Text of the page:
Particularity or viśeṣa is an important category for the Vaiśeṣika, for on it depends their pluralism. Particularity distinguishes one individual from the other which are otherwise alike. This means there must be a special trait in each of the selves which sets it apart from others. This is called viśeṣa.

6) Inherence (samanvaya):

Inherence or samavāya is an intimate relationship between the inseparables. It is different from samyoga, which is temporary relation between the two substances. Samavāya relates to the entities which are inseparable i.e. at least one of them cannot remain without it’s relation to the other.

Inherence obtains between five kinds of inseparables—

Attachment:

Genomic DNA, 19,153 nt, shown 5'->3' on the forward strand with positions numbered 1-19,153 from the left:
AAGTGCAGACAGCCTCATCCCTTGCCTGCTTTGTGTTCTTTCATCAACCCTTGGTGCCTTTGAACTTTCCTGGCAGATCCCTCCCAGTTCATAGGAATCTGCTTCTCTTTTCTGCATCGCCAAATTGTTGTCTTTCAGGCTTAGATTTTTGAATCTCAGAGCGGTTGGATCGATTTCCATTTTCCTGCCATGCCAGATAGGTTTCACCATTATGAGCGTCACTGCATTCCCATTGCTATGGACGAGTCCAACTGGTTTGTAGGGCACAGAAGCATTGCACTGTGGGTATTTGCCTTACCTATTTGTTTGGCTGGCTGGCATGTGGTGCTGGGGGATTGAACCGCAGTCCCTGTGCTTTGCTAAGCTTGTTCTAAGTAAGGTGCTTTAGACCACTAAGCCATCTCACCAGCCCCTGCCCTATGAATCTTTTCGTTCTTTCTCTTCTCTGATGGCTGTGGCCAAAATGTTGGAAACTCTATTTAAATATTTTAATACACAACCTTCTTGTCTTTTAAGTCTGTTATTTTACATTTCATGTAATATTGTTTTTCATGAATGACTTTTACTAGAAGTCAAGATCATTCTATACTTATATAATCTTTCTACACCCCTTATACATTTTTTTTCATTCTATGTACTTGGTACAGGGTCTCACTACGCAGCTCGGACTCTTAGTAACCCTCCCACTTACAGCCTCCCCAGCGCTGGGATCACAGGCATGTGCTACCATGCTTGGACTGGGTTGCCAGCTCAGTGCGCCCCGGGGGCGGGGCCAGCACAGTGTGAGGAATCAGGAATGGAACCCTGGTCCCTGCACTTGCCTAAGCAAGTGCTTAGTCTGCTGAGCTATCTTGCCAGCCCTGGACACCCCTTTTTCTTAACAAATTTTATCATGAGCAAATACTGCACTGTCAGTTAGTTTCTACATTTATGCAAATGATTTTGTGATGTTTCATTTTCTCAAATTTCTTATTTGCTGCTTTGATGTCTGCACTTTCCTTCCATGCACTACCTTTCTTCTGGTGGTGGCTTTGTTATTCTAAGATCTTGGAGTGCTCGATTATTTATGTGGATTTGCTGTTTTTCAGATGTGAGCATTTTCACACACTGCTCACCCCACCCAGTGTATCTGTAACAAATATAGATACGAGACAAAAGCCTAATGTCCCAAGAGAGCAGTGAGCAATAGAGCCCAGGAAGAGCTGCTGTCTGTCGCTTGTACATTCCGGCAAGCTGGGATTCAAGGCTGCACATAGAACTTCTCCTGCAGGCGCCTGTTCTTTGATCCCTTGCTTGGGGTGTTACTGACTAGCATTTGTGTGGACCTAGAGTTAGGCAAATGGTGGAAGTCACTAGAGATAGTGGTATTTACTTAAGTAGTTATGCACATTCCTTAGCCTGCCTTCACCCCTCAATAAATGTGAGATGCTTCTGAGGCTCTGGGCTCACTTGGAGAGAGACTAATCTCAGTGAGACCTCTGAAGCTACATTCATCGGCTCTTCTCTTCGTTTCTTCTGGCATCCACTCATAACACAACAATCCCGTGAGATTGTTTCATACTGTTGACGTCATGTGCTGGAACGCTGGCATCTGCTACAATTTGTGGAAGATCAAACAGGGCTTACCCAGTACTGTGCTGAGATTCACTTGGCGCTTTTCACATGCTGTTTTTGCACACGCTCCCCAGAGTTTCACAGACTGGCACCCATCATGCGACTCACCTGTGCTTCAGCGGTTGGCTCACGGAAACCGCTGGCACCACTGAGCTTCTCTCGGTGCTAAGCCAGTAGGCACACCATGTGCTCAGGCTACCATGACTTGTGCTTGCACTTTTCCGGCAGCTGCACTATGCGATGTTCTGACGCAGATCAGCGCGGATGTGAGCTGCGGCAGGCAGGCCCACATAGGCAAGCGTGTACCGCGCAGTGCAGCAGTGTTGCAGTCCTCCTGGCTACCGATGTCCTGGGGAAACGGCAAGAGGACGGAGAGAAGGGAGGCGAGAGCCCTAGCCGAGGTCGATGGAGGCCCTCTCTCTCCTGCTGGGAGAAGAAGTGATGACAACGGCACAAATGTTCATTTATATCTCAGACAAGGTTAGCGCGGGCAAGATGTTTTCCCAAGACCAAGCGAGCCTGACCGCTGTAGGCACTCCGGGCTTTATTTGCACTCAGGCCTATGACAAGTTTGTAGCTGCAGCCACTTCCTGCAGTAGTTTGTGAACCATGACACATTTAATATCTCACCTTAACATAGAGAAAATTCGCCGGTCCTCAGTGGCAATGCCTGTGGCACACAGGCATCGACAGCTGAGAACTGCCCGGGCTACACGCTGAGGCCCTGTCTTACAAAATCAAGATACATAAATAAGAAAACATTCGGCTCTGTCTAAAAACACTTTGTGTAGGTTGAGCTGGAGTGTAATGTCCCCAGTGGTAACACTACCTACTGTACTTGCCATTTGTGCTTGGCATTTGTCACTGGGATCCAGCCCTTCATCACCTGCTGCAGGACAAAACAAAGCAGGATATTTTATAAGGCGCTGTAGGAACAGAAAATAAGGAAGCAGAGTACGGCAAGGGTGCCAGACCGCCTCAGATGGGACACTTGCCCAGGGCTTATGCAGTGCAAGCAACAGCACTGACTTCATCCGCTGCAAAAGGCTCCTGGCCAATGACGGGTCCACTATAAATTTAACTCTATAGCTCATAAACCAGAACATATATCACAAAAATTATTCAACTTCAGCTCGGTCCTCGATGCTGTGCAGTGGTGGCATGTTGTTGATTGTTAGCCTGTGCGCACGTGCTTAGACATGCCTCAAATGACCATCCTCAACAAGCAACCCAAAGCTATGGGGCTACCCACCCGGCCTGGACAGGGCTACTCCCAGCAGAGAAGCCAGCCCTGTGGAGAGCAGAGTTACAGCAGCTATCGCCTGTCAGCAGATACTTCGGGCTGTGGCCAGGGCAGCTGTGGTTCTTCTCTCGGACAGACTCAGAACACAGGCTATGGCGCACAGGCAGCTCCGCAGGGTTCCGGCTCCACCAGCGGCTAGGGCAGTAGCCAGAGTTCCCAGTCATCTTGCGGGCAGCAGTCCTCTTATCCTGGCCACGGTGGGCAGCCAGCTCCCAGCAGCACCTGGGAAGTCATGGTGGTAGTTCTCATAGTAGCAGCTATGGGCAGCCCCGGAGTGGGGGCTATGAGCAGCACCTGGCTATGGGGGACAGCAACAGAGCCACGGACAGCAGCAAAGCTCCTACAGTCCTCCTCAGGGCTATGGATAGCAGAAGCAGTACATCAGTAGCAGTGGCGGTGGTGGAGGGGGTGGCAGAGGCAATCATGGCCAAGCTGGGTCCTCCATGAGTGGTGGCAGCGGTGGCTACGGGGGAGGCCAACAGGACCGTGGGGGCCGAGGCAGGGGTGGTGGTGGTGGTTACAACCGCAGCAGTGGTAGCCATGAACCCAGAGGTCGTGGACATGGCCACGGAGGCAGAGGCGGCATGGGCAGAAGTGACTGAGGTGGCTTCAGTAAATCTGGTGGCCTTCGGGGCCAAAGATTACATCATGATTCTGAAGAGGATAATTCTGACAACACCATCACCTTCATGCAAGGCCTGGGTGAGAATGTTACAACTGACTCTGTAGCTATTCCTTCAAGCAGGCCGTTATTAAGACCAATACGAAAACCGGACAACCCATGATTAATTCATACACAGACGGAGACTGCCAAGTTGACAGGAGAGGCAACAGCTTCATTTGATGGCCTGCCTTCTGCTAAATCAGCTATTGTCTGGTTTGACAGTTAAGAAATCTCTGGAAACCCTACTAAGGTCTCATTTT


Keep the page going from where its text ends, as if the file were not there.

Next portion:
1. substance and quality
  2. substance and activity,
  3. particular and generality
  4. eternal substance and particularity and
  5. whole and parts.

7) Non-existence (abhāva):

Non-existence or abhāva represents all negative facts. It is defined as that which neither has samavāya nor is samavāya. It implies negation of something somewhere.

The four kinds of non-existence are–

  1. Prāgabhāva or prior non-existence like pot before coming into existence
  2. Pradhvamsābhāva or annihilative non-existence. This is non-existence of a thing after it is destroyed.
  3. Anyonyābhāva or reciprocal non-existence like A is not B the significance of ‘not’ is reciprocal non-existence. This type is eternal.
  4. Atyantābhāva or absolute non-existence, e.g. when we say that on this ground there is no pot, or when we say horns of a hare, it is atyantābhāva. This is also eternal.